A. Summary Judgment Standard

Rule 56 of the Federal Rules of Civil Procedure states in relevant part that summary judgment shall be rendered forthwith if the pleadings, depositions, answers to interrogatories, and admissions on file, together with affidavits, if any, show that there is no genuine issue as to any material fact and that the moving party is entitled to summary judgment as a matter of law. Fed.R.Civ.P. 56(c). The United States Supreme Court has held that this language "mandates the entry of summary judgment, after adequate time for discovery and upon motion, against a party who fails to make a sufficient showing to establish the existence of an essential element to that party's case, and on which that party will bear the burden of proof at trial." Celotex Corp. v. Catrett, 477 U.S. 317, 322, 106 S. Ct. 2548, 2552, 91 L. Ed. 2d 265 (1986).

Summary judgment can be granted only if everything in the record demonstrates that no genuine issue of material fact exists. The district court, therefore, must not "resolve factual disputes by weighing conflicting evidence, ... since it is the province of the jury to assess the probative value of the evidence." Kennett-Murray *971 Corp. v. Bone, 622 F.2d 887, 892 (5th Cir. 1980). Summary judgment is improper merely where the court believes it unlikely that the opposing party will prevail at trial. National Screen Service Corp. v. Poster Exchange, Inc., 305 F.2d 647, 651 (5th Cir. 1962).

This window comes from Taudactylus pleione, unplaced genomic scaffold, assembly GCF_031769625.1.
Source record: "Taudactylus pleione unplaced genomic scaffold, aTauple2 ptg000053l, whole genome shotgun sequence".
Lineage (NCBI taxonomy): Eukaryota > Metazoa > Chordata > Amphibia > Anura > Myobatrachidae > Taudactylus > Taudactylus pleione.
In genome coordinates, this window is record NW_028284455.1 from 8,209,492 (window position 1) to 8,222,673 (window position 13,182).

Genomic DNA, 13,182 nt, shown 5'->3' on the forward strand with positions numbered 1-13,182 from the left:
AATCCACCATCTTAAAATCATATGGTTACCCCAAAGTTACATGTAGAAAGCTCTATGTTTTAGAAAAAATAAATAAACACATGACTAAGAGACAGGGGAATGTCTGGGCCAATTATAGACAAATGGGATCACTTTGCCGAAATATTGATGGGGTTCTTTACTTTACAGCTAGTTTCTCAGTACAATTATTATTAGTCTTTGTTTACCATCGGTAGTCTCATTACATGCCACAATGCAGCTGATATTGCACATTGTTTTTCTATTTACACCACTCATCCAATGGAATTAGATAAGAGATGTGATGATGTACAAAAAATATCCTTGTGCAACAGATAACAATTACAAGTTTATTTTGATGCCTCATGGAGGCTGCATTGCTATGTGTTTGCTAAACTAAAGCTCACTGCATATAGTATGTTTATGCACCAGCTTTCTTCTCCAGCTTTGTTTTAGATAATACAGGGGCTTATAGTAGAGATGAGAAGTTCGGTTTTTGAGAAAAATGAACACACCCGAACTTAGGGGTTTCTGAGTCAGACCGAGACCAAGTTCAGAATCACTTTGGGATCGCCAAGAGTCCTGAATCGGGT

The party moving for summary judgment bears the responsibility of informing the district court of the basis for its motion and identifying those portions of the record in the case which it believes demonstrates the absence of a genuine issue of fact. Celotex, 477 U.S. at 323, 106 S. Ct. at 2552. However, the movant need not support the motion with materials that negate the opponent's claim. As to issues on which the non-moving party has the burden of proof at trial, the moving party need only point to an absence of evidence to support the non-moving party's claim; the non-moving party must then designate "specific facts showing that there is a genuine issue for trial." Id. at 324, 106 S. Ct. at 2553.

B. Analysis

The primary issue of law presented by Defendant's Motion is whether Plaintiff's claims are barred by the six year statute of limitations provided under 28 U.S.C. § 2415 or by 12 U.S.C. § 1821(d) (14), as amended by section 212(d) (14) of FIRREA. Because this action is one brought by an agency of the United States,[1] a two step analysis must be applied in resolving statute of limitations issues: (1) whether the applicable state limitations period had expired when the federal agency acquired the claims being asserted; and (2) whether the applicable federal limitations period expired between the time the federal agency acquired the claims and the time suit was filed.

(1) Application of State Limitations Period